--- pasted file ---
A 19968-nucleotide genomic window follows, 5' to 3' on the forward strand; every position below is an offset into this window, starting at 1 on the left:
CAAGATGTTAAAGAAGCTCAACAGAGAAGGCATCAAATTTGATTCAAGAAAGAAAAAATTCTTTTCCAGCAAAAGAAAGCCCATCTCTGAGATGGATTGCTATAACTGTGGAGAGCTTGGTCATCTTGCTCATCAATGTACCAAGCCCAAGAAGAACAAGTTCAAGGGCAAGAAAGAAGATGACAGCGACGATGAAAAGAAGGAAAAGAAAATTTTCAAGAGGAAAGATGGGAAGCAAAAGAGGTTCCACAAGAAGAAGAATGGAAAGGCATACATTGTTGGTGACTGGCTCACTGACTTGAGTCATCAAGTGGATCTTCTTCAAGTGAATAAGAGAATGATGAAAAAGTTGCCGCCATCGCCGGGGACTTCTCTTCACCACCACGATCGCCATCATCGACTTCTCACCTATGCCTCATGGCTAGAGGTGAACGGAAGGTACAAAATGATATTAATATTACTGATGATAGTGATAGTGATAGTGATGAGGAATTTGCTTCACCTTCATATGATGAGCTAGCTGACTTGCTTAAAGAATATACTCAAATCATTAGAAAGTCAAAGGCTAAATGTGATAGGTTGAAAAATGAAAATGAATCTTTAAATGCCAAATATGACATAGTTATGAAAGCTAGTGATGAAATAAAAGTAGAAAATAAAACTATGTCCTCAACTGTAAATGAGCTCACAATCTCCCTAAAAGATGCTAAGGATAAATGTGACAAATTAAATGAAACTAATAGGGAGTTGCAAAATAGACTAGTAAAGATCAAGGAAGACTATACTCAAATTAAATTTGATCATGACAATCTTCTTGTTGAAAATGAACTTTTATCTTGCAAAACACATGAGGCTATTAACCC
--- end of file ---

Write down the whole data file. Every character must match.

A 19968-nucleotide genomic window follows, 5' to 3' on the forward strand; every position below is an offset into this window, starting at 1 on the left:
CAAGATGTTAAAGAAGCTCAACAGAGAAGGCATCAAATTTGATTCAAGAAAGAAAAAATTCTTTTCCAGCAAAAGAAAGCCCATCTCTGAGATGGATTGCTATAACTGTGGAGAGCTTGGTCATCTTGCTCATCAATGTACCAAGCCCAAGAAGAACAAGTTCAAGGGCAAGAAAGAAGATGACAGCGACGATGAAAAGAAGGAAAAGAAAATTTTCAAGAGGAAAGATGGGAAGCAAAAGAGGTTCCACAAGAAGAAGAATGGAAAGGCATACATTGTTGGTGACTGGCTCACTGACTTGAGTCATCAAGTGGATCTTCTTCAAGTGAATAAGAGAATGATGAAAAAGTTGCCGCCATCGCCGGGGACTTCTCTTCACCACCACGATCGCCATCATCGACTTCTCACCTATGCCTCATGGCTAGAGGTGAACGGAAGGTACAAAATGATATTAATATTACTGATGATAGTGATAGTGATAGTGATGAGGAATTTGCTTCACCTTCATATGATGAGCTAGCTGACTTGCTTAAAGAATATACTCAAATCATTAGAAAGTCAAAGGCTAAATGTGATAGGTTGAAAAATGAAAATGAATCTTTAAATGCCAAATATGACATAGTTATGAAAGCTAGTGATGAAATAAAAGTAGAAAATAAAACTATGTCCTCAACTGTAAATGAGCTCACAATCTCCCTAAAAGATGCTAAGGATAAATGTGACAAATTAAATGAAACTAATAGGGAGTTGCAAAATAGACTAGTAAAGATCAAGGAAGACTATACTCAAATTAAATTTGATCATGACAATCTTCTTGTTGAAAATGAACTTTTATCTTGCAAAACACATGAGGCTATTAACCC